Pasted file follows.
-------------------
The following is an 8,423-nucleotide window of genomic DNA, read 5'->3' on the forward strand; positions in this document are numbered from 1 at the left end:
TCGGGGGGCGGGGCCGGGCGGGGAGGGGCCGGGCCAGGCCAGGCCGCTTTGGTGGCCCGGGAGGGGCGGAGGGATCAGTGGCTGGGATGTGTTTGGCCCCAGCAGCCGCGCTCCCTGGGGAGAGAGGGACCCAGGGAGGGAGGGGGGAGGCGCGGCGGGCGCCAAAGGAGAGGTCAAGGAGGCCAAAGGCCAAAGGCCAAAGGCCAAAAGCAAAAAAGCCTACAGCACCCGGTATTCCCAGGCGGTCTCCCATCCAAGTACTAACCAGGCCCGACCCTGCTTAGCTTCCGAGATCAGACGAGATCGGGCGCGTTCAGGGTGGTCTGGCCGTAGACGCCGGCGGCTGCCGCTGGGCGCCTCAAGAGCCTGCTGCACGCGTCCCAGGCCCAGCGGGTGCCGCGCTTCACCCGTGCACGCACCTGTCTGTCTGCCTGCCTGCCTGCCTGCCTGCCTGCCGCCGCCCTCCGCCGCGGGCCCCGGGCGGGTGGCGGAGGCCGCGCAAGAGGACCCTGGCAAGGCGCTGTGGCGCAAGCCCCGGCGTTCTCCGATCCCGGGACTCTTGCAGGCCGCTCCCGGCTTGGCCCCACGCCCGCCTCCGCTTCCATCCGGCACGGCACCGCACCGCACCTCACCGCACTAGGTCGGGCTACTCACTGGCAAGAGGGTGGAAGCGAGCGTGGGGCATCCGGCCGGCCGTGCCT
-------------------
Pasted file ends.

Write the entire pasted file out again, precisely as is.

The following is an 8,423-nucleotide window of genomic DNA, read 5'->3' on the forward strand; positions in this document are numbered from 1 at the left end:
TCGGGGGGCGGGGCCGGGCGGGGAGGGGCCGGGCCAGGCCAGGCCGCTTTGGTGGCCCGGGAGGGGCGGAGGGATCAGTGGCTGGGATGTGTTTGGCCCCAGCAGCCGCGCTCCCTGGGGAGAGAGGGACCCAGGGAGGGAGGGGGGAGGCGCGGCGGGCGCCAAAGGAGAGGTCAAGGAGGCCAAAGGCCAAAGGCCAAAGGCCAAAAGCAAAAAAGCCTACAGCACCCGGTATTCCCAGGCGGTCTCCCATCCAAGTACTAACCAGGCCCGACCCTGCTTAGCTTCCGAGATCAGACGAGATCGGGCGCGTTCAGGGTGGTCTGGCCGTAGACGCCGGCGGCTGCCGCTGGGCGCCTCAAGAGCCTGCTGCACGCGTCCCAGGCCCAGCGGGTGCCGCGCTTCACCCGTGCACGCACCTGTCTGTCTGCCTGCCTGCCTGCCTGCCTGCCTGCCGCCGCCCTCCGCCGCGGGCCCCGGGCGGGTGGCGGAGGCCGCGCAAGAGGACCCTGGCAAGGCGCTGTGGCGCAAGCCCCGGCGTTCTCCGATCCCGGGACTCTTGCAGGCCGCTCCCGGCTTGGCCCCACGCCCGCCTCCGCTTCCATCCGGCACGGCACCGCACCGCACCTCACCGCACTAGGTCGGGCTACTCACTGGCAAGAGGGTGGAAGCGAGCGTGGGGCATCCGGCCGGCCGTGCCT